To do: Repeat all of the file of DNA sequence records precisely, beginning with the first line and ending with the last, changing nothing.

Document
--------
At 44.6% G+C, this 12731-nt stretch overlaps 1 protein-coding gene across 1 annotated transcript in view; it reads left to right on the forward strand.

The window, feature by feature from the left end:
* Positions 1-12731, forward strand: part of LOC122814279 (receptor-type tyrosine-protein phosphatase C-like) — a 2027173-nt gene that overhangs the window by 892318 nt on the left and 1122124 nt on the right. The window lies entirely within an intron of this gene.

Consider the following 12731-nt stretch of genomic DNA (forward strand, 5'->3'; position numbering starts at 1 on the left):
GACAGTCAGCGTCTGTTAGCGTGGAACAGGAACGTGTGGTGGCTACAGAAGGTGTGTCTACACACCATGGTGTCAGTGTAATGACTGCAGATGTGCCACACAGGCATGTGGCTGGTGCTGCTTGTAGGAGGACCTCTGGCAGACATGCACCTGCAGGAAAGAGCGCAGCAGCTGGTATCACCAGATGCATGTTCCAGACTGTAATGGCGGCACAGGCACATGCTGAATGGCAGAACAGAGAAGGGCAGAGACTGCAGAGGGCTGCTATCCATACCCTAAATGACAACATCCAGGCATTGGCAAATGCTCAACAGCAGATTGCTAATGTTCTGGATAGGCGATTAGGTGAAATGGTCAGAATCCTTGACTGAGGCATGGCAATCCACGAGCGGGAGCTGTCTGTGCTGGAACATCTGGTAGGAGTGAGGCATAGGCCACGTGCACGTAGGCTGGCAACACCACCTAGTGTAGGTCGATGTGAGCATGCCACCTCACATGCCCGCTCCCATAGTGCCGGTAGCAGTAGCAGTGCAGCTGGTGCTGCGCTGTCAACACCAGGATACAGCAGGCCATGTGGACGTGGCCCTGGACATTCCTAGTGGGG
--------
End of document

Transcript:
At 44.6% G+C, this 12731-nt stretch overlaps 1 protein-coding gene across 1 annotated transcript in view; it reads left to right on the forward strand.

The window, feature by feature from the left end:
* Positions 1-12731, forward strand: part of LOC122814279 (receptor-type tyrosine-protein phosphatase C-like) — a 2027173-nt gene that overhangs the window by 892318 nt on the left and 1122124 nt on the right. The window lies entirely within an intron of this gene.

Consider the following 12731-nt stretch of genomic DNA (forward strand, 5'->3'; position numbering starts at 1 on the left):
GACAGTCAGCGTCTGTTAGCGTGGAACAGGAACGTGTGGTGGCTACAGAAGGTGTGTCTACACACCATGGTGTCAGTGTAATGACTGCAGATGTGCCACACAGGCATGTGGCTGGTGCTGCTTGTAGGAGGACCTCTGGCAGACATGCACCTGCAGGAAAGAGCGCAGCAGCTGGTATCACCAGATGCATGTTCCAGACTGTAATGGCGGCACAGGCACATGCTGAATGGCAGAACAGAGAAGGGCAGAGACTGCAGAGGGCTGCTATCCATACCCTAAATGACAACATCCAGGCATTGGCAAATGCTCAACAGCAGATTGCTAATGTTCTGGATAGGCGATTAGGTGAAATGGTCAGAATCCTTGACTGAGGCATGGCAATCCACGAGCGGGAGCTGTCTGTGCTGGAACATCTGGTAGGAGTGAGGCATAGGCCACGTGCACGTAGGCTGGCAACACCACCTAGTGTAGGTCGATGTGAGCATGCCACCTCACATGCCCGCTCCCATAGTGCCGGTAGCAGTAGCAGTGCAGCTGGTGCTGCGCTGTCAACACCAGGATACAGCAGGCCATGTGGACGTGGCCCTGGACATTCCTAGTGGGG